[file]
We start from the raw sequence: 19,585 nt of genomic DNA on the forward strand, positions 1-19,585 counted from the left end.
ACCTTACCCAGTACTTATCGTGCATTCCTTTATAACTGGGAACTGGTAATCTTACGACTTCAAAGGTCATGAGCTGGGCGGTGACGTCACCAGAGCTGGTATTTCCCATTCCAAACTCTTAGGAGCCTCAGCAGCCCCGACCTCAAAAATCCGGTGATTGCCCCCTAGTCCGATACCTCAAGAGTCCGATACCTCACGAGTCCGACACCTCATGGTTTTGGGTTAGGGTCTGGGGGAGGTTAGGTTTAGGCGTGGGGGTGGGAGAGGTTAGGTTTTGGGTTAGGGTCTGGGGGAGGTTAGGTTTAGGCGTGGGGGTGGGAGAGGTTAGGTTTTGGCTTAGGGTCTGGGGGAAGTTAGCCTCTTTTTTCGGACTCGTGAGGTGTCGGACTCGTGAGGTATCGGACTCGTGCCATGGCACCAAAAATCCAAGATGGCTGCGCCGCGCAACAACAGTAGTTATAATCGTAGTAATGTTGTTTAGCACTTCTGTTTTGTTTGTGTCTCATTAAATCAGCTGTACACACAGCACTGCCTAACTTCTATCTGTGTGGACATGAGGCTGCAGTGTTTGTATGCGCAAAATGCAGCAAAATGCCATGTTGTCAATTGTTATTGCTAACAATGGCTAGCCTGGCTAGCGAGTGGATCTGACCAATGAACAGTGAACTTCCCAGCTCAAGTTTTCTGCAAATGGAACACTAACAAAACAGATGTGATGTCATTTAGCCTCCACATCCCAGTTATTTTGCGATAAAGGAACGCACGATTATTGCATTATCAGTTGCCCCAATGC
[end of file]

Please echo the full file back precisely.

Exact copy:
We start from the raw sequence: 19,585 nt of genomic DNA on the forward strand, positions 1-19,585 counted from the left end.
ACCTTACCCAGTACTTATCGTGCATTCCTTTATAACTGGGAACTGGTAATCTTACGACTTCAAAGGTCATGAGCTGGGCGGTGACGTCACCAGAGCTGGTATTTCCCATTCCAAACTCTTAGGAGCCTCAGCAGCCCCGACCTCAAAAATCCGGTGATTGCCCCCTAGTCCGATACCTCAAGAGTCCGATACCTCACGAGTCCGACACCTCATGGTTTTGGGTTAGGGTCTGGGGGAGGTTAGGTTTAGGCGTGGGGGTGGGAGAGGTTAGGTTTTGGGTTAGGGTCTGGGGGAGGTTAGGTTTAGGCGTGGGGGTGGGAGAGGTTAGGTTTTGGCTTAGGGTCTGGGGGAAGTTAGCCTCTTTTTTCGGACTCGTGAGGTGTCGGACTCGTGAGGTATCGGACTCGTGCCATGGCACCAAAAATCCAAGATGGCTGCGCCGCGCAACAACAGTAGTTATAATCGTAGTAATGTTGTTTAGCACTTCTGTTTTGTTTGTGTCTCATTAAATCAGCTGTACACACAGCACTGCCTAACTTCTATCTGTGTGGACATGAGGCTGCAGTGTTTGTATGCGCAAAATGCAGCAAAATGCCATGTTGTCAATTGTTATTGCTAACAATGGCTAGCCTGGCTAGCGAGTGGATCTGACCAATGAACAGTGAACTTCCCAGCTCAAGTTTTCTGCAAATGGAACACTAACAAAACAGATGTGATGTCATTTAGCCTCCACATCCCAGTTATTTTGCGATAAAGGAACGCACGATTATTGCATTATCAGTTGCCCCAATGC